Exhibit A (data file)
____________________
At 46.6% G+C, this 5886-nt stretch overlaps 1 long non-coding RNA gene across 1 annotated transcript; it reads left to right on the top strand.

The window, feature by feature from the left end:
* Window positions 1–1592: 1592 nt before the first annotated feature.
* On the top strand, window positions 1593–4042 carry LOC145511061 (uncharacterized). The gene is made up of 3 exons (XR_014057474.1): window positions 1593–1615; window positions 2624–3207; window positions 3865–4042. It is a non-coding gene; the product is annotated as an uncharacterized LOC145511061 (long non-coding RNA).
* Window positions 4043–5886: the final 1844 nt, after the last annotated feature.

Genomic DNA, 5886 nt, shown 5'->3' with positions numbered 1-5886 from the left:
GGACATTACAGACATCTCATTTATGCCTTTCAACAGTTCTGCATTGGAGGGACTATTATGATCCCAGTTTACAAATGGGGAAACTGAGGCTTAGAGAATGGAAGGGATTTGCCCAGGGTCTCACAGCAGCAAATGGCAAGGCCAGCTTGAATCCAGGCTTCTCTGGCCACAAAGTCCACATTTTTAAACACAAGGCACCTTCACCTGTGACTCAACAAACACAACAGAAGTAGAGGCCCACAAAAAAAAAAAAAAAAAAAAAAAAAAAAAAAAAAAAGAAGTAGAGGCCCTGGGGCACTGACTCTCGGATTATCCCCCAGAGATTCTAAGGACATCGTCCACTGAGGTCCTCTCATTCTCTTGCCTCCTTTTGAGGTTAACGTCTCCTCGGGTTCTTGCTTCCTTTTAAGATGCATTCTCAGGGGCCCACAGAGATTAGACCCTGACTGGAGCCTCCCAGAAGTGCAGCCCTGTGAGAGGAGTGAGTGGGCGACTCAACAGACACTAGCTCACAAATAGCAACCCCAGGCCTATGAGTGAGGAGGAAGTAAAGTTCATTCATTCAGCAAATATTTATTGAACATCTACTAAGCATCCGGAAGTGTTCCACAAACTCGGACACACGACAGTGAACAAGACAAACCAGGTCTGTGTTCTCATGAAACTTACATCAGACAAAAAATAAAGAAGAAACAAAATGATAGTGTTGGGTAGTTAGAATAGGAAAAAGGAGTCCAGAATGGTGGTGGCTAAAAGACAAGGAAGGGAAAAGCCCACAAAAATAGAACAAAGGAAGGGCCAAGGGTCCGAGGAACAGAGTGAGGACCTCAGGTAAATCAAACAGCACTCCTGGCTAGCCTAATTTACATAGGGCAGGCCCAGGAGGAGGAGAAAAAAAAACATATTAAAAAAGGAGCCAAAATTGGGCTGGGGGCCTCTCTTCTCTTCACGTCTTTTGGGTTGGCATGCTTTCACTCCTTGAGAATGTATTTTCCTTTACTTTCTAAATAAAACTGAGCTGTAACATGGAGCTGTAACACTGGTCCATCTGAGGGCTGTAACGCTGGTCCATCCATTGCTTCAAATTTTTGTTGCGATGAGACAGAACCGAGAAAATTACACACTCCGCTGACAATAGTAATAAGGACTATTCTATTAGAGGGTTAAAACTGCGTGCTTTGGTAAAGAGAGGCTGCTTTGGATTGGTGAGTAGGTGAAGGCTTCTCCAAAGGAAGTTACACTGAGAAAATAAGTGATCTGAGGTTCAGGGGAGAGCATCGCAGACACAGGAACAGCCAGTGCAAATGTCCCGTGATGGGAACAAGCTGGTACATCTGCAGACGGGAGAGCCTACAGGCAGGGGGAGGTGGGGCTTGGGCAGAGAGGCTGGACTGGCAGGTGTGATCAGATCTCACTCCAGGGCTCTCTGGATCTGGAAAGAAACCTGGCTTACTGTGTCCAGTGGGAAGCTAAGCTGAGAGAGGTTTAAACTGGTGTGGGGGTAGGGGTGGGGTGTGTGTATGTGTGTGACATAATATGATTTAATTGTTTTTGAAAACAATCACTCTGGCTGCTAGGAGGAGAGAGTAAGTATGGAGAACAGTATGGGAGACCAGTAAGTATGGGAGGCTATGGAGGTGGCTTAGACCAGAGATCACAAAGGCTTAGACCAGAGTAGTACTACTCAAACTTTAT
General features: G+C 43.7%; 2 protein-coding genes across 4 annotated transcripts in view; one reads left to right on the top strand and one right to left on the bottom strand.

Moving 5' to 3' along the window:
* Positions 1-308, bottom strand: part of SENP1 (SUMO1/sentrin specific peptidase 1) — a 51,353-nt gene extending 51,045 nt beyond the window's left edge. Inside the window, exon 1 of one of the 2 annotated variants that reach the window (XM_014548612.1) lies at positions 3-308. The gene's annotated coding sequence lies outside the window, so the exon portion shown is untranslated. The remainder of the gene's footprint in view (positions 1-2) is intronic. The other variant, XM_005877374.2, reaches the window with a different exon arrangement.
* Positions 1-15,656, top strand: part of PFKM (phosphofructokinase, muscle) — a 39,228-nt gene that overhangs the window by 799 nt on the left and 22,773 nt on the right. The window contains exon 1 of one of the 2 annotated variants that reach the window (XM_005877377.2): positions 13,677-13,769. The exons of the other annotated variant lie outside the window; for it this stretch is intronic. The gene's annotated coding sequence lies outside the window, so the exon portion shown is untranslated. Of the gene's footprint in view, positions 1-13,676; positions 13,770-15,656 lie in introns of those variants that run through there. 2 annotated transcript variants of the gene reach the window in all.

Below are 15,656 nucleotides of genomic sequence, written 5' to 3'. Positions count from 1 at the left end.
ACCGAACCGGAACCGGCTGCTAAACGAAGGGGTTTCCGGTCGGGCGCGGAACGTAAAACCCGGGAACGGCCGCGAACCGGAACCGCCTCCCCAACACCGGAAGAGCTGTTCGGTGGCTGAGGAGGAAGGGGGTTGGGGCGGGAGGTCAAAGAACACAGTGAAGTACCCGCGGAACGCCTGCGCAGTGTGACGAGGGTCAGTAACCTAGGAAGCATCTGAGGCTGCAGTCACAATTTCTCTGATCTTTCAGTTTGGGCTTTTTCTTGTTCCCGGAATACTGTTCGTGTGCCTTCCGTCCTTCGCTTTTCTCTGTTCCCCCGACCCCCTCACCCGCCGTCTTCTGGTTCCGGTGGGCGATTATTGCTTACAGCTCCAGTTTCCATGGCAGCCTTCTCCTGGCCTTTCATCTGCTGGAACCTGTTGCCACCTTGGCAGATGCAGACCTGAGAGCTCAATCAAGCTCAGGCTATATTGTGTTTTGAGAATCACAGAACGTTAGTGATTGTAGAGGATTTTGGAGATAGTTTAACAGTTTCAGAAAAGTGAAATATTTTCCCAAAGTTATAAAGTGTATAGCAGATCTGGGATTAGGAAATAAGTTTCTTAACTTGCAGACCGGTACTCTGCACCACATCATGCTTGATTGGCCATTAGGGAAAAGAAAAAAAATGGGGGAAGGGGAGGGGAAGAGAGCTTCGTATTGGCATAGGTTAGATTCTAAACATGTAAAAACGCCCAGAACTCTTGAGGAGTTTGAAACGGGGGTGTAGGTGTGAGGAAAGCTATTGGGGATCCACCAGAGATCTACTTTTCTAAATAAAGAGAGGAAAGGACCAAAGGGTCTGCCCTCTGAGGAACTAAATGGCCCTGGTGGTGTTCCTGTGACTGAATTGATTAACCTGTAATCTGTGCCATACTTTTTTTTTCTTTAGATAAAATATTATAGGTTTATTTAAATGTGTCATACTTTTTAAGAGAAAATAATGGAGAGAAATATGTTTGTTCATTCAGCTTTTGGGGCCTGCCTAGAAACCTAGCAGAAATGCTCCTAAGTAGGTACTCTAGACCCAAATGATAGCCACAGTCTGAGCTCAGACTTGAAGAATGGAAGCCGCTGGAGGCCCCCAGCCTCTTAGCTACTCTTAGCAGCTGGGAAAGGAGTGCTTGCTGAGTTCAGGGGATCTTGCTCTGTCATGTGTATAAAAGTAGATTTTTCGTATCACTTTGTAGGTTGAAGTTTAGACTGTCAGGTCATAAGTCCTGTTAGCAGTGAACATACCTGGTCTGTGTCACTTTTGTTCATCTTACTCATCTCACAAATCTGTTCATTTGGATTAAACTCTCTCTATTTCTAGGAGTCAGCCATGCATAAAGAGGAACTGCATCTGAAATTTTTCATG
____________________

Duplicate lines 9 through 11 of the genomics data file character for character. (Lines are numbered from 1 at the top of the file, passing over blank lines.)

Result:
Moving 5' to 3' along the window:
* Positions 1-308, bottom strand: part of SENP1 (SUMO1/sentrin specific peptidase 1) — a 51,353-nt gene extending 51,045 nt beyond the window's left edge. Inside the window, exon 1 of one of the 2 annotated variants that reach the window (XM_014548612.1) lies at positions 3-308. The gene's annotated coding sequence lies outside the window, so the exon portion shown is untranslated. The remainder of the gene's footprint in view (positions 1-2) is intronic. The other variant, XM_005877374.2, reaches the window with a different exon arrangement.
* Positions 1-15,656, top strand: part of PFKM (phosphofructokinase, muscle) — a 39,228-nt gene that overhangs the window by 799 nt on the left and 22,773 nt on the right. The window contains exon 1 of one of the 2 annotated variants that reach the window (XM_005877377.2): positions 13,677-13,769. The exons of the other annotated variant lie outside the window; for it this stretch is intronic. The gene's annotated coding sequence lies outside the window, so the exon portion shown is untranslated. Of the gene's footprint in view, positions 1-13,676; positions 13,770-15,656 lie in introns of those variants that run through there. 2 annotated transcript variants of the gene reach the window in all.